FDA Guidance for Industry: Waiver of in vivo bioavailability and bioequivalence studies for immediaterelease solid oral dosage forms based on a biopharmaceutics classification System, U.S. Department of Health and Human Services, Food and Drug Administration, Center for Drug Evaluation and Research (CDER), December 2017
Gohel MC, Sarvaiya KG, Mehta NR, Soni CD, Vyas VU, Dave RK. Assessment of similarity factor using different weighting approaches. Diss Technol. 2005;12:22–37.
Gouda R, Baishya H, Qing Z. Application of mathematical models in drug release kinetics of carbidopa and levodopa ER tablets. J Develop Drugs. 2017;6:171.
Gupta SP. Statistical Methods; Sultan Chand S. Delhi: Publication.
Haidar ZS. Mathematical modeling for pharmacokinetic predictions from controlled drug release nano systems: a comparative parametric study. Biomed Pharmacol J. 2018;11(4):1801–6.
Higuchi T. Mechanism of sustainedaction medication. Theoretical analysis of rate of release of solid drugs dispersed in solid matrices. J Pharm Sci. 1963;52:1145–9.
Hixson AW, Crowell JH. Dependence of reaction velocity upon surface and agitation theoretical consideration. Ind Eng Chem. 1931;23.
Human Medicines Evaluation Unit, 1999. Note for Guidance on Quality of Modified Release Products: A. Oral Dosage Forms; B. Transdermal Dosage Forms; Section I (Quality). The European Agency for the Evaluation of Medicinal Products (EMEA), CPMP/QWP/604/96.
Khan F, Li M, Schlindwein W. Comparison of in vitro dissolution tests for commercially available aspirin tablets. Diss Technol. 2013;20:48–58.
Khan K. The concept of dissolution efficiency. J Pharm Pharmacol. 1975;27(1).
Korsmeyer RW, Gurny R, Doelker E, Buri P, Peppas NA. Mechanisms of solute release from porous hydrophilic polymers. Int J Pharm. 1983;15.
Langenbucher F. Letters to the editor: linearization of dissolution rate curves by the Weibull distribution. J Pharm Pharmacol. 1972;24:979–81.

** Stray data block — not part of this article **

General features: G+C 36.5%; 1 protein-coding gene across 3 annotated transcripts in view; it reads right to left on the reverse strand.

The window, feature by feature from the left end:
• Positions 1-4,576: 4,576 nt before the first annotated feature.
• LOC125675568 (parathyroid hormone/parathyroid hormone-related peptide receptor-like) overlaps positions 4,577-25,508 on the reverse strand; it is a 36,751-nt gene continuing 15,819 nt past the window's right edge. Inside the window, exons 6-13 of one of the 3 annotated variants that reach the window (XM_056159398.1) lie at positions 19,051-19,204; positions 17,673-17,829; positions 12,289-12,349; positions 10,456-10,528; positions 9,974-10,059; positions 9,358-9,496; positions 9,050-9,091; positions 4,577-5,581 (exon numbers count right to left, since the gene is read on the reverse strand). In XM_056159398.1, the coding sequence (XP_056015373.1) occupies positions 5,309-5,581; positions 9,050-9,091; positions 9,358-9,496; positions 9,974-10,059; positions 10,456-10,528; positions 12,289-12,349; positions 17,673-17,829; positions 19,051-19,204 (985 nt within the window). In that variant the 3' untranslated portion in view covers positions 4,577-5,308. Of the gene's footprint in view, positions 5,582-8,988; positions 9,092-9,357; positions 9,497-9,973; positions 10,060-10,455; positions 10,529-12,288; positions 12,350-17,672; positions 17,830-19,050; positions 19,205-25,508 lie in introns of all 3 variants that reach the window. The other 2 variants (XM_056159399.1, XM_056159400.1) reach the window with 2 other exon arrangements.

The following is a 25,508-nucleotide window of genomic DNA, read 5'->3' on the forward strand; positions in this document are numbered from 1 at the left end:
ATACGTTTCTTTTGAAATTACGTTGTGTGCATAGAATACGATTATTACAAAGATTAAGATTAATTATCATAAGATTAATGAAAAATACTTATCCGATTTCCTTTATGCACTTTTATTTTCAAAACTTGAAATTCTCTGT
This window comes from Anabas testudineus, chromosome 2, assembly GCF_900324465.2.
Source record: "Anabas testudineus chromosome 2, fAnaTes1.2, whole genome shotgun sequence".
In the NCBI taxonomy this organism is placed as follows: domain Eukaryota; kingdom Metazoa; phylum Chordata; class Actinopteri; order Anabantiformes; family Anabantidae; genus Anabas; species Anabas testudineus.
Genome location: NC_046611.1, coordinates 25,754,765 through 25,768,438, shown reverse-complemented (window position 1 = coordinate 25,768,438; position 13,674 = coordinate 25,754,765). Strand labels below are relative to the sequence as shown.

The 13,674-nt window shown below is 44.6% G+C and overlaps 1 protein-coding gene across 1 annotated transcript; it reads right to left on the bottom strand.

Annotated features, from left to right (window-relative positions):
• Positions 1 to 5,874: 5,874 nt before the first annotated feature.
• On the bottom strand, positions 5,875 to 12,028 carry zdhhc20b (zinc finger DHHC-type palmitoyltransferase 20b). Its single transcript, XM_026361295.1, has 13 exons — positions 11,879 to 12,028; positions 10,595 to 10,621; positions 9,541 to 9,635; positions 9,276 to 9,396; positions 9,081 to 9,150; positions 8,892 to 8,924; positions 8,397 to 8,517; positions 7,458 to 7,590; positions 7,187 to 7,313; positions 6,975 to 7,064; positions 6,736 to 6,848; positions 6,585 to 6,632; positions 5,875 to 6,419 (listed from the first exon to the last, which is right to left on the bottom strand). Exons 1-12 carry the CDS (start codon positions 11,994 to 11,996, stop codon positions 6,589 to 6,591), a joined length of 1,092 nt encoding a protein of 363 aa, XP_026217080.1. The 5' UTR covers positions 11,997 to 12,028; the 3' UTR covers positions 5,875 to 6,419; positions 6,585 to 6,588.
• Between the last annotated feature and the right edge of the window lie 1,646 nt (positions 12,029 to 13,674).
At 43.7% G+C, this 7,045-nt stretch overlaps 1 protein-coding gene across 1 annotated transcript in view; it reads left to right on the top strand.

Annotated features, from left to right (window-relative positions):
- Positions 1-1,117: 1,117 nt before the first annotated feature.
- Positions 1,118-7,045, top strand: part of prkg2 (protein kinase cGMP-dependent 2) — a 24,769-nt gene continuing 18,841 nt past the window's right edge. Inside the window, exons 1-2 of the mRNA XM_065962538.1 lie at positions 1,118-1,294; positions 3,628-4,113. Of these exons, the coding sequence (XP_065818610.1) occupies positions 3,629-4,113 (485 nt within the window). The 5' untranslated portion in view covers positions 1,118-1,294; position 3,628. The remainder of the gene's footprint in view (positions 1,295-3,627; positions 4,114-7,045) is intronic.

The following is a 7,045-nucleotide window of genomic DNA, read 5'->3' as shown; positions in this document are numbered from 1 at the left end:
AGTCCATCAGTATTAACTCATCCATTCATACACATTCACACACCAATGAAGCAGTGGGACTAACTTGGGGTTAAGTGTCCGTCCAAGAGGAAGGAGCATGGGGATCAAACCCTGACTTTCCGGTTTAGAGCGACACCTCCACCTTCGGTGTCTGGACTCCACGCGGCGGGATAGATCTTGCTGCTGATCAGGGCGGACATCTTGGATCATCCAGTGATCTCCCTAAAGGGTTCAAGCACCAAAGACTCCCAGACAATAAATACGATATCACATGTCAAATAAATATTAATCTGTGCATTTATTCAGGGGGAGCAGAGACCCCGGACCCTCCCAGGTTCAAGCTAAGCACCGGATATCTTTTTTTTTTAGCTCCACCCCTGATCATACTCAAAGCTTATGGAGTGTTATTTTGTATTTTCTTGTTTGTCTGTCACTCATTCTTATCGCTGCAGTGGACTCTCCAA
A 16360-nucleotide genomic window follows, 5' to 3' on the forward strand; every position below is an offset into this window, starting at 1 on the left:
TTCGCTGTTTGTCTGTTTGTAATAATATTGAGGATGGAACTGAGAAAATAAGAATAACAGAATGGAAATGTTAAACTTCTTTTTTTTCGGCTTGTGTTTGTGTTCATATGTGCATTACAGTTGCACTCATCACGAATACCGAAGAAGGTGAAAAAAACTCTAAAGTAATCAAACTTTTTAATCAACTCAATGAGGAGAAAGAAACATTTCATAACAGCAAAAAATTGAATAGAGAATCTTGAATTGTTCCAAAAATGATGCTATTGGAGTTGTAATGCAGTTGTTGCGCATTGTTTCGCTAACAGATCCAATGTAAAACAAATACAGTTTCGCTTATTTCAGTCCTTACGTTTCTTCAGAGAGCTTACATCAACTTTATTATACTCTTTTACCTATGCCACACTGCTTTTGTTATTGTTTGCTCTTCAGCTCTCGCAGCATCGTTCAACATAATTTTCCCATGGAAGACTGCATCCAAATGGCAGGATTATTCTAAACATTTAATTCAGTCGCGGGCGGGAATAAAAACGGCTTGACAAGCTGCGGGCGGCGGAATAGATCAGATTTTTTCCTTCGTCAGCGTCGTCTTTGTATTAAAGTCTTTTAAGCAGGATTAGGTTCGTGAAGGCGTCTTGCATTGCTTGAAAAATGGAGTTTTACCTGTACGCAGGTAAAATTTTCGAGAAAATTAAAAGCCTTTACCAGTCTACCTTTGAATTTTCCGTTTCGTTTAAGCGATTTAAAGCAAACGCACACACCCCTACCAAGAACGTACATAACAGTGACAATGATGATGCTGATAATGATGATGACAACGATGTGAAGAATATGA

Liu J, Ma MC, Chow SC. Statistical evaluation of similarity factor f2 as a criterion for assessment of similarity between dissolution profiles. Drug Inf J. 1997;31(4):1255–71.
Maryana S, Youssef A. Assessment and comparison of pharmaceutical equivalence of amlodipine besylate tablets available in Syria under biowaiver conditions. Res J Pharm and Technol. 2020;13(4):1720–4.
Moore JW, Flanner HH. Mathematical comparison of dissolution profiles. Pharm Technol. 1996;20(6):64–74.
O’Hara T, Dunne A, Butler J, Devane J. A review of methods used to compare dissolution profile data. Pharm Sci Technol Today. 1998;1(5):214–23.
Peppas NA, Narasimhan B. Mathematical models in drug delivery: how modeling has shaped the way we design new drug delivery systems. J Control Release. 2014;190:75–81.
Polli JE, Rekhi GS, Augsburger LL, Shah VP. Methods to compare dissolution profiles and a rationale for wide dissolution specifications for metoprolol tartrate tablets. J Pharm Sci. 1997;86(6):690–700.
Shah JC, Deshpande A. Kinetic modeling and comparison of in vitro dissolution profiles. World J Pharm Sci. 2014;2(4):302–9.
Shah VP, Tsong Y, Sathe P, Liu JP. In vitro dissolution profile comparison statistics and analysis of the similarity factor, \(f_{2}\). Pharm Res. 1998;15:889–95.
Wang H. Mathematical Modeling −1 Preliminary. Bookboon.com.
Wong CH, Siah KW, Lo AW. Estimation of clinical trial success rates and related parameters. Biostatistics. 2019;20(2):273–86.
Acknowledgements
The authors would like to thank School of Pharmacy, Parul University, Vadodara, Gujarat for the data.
Funding
No funding to report.
Author information
Affiliations
Contributions
The authors have jointly carried out research and worked together on the manuscript. All authors read and approved the final manuscript.
Corresponding author
Ethics declarations
Ethics approval and consent to participate
Not applicable.
Competing interests
The authors declare that they have no competing interests.
Consent for publication
Not applicable.
Rights and permissions
Open Access This article is licensed under a Creative Commons Attribution 4.0 International License, which permits use, sharing, adaptation, distribution and reproduction in any medium or format, as long as you give appropriate credit to the original author(s) and the source, provide a link to the Creative Commons licence, and indicate if changes were made. The images or other third party material in this article are included in the article’s Creative Commons licence, unless indicated otherwise in a credit line to the material. If material is not included in the article’s Creative Commons licence and your intended use is not permitted by statutory regulation or exceeds the permitted use, you will need to obtain permission directly from the copyright holder. To view a copy of this licence, visit http://creativecommons.org/licenses/by/4.0/.
About this article
Cite this article
Sheth, T.S., Acharya, F. Optimizing similarity factor of in vitro drug release profile for development of early stage formulation of drug using linear regression model. J.Math.Industry 11, 9 (2021). https://doi.org/10.1186/s13362021001049
Received:
Accepted:
Published:
DOI: https://doi.org/10.1186/s13362021001049
Keywords
 Drug release profiles
 Similarity factor \(f_{2}\)
 Linear regression model
 Least square method